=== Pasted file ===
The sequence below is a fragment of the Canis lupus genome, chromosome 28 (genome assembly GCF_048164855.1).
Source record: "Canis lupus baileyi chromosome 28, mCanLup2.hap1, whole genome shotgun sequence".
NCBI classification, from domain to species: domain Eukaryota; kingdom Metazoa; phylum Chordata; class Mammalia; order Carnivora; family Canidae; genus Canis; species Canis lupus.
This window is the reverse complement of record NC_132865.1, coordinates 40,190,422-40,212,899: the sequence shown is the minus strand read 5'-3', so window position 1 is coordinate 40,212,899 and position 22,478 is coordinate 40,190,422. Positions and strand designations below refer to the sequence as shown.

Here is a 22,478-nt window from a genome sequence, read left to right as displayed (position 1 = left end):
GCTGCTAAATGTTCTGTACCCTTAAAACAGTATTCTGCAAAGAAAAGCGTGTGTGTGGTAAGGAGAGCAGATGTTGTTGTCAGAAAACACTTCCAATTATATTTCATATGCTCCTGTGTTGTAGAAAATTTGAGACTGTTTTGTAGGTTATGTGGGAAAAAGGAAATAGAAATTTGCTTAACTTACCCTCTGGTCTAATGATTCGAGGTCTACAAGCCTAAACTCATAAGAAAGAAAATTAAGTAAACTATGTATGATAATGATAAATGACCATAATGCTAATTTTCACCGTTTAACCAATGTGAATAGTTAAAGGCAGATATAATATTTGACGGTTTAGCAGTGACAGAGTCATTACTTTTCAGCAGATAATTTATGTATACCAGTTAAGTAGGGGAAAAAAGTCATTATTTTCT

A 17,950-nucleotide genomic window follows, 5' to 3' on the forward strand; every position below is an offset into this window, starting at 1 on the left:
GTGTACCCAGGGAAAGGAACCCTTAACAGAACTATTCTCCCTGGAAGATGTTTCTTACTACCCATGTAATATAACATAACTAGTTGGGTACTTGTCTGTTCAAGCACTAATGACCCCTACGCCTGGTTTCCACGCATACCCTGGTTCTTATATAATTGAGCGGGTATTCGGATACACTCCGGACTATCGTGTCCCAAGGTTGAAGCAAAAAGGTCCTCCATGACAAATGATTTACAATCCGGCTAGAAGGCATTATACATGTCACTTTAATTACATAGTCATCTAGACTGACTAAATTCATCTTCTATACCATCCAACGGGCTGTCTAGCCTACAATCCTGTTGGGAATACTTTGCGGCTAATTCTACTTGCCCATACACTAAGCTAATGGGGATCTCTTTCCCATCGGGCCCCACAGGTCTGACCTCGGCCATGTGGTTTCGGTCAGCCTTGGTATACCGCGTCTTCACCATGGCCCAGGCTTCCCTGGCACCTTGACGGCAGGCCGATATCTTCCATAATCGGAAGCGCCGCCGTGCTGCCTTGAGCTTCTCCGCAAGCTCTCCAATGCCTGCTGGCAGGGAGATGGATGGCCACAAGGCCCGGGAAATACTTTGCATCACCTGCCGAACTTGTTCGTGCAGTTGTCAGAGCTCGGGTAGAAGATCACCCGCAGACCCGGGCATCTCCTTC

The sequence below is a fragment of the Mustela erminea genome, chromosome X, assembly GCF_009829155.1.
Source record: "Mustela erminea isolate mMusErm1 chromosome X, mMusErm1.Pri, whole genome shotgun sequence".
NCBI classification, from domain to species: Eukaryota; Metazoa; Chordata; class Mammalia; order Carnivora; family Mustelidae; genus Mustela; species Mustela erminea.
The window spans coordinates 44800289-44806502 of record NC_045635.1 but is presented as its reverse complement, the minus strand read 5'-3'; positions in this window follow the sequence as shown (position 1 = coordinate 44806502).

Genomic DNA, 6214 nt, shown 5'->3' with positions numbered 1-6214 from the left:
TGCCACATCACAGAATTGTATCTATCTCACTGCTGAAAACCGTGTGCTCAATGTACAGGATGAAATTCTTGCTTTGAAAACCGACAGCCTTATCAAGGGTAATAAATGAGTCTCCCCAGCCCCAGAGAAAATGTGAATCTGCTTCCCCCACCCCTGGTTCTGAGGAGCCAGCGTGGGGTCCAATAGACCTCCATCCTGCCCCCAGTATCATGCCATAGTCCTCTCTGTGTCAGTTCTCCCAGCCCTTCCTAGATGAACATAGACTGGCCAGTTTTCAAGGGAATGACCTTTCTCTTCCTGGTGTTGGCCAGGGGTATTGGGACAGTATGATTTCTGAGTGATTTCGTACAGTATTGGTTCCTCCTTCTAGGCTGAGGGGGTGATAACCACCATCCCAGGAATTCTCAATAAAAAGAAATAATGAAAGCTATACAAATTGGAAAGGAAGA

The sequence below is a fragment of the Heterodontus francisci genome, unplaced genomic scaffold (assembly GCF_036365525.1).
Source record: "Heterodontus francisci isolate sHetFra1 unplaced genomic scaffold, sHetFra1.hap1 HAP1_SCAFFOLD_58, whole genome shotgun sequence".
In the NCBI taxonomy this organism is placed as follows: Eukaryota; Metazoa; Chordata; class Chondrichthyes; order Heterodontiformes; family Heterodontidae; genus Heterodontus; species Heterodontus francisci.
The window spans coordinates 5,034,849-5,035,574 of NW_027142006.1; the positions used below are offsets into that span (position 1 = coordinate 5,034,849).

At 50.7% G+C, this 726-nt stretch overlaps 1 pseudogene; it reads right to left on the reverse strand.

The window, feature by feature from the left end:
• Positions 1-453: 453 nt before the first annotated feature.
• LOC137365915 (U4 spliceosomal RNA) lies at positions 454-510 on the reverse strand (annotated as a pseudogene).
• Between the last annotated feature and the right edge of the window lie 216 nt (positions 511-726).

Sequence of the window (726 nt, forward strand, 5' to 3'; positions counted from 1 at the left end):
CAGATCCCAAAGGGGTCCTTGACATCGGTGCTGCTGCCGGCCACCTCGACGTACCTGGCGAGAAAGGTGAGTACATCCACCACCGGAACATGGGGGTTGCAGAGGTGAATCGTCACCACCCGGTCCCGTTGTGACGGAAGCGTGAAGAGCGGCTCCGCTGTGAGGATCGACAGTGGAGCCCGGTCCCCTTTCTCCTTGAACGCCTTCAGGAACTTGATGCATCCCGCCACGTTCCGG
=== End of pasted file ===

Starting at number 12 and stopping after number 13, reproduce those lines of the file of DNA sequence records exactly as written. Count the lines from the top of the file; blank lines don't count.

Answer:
The window spans coordinates 44800289-44806502 of record NC_045635.1 but is presented as its reverse complement, the minus strand read 5'-3'; positions in this window follow the sequence as shown (position 1 = coordinate 44806502).

Genomic DNA, 6214 nt, shown 5'->3' with positions numbered 1-6214 from the left: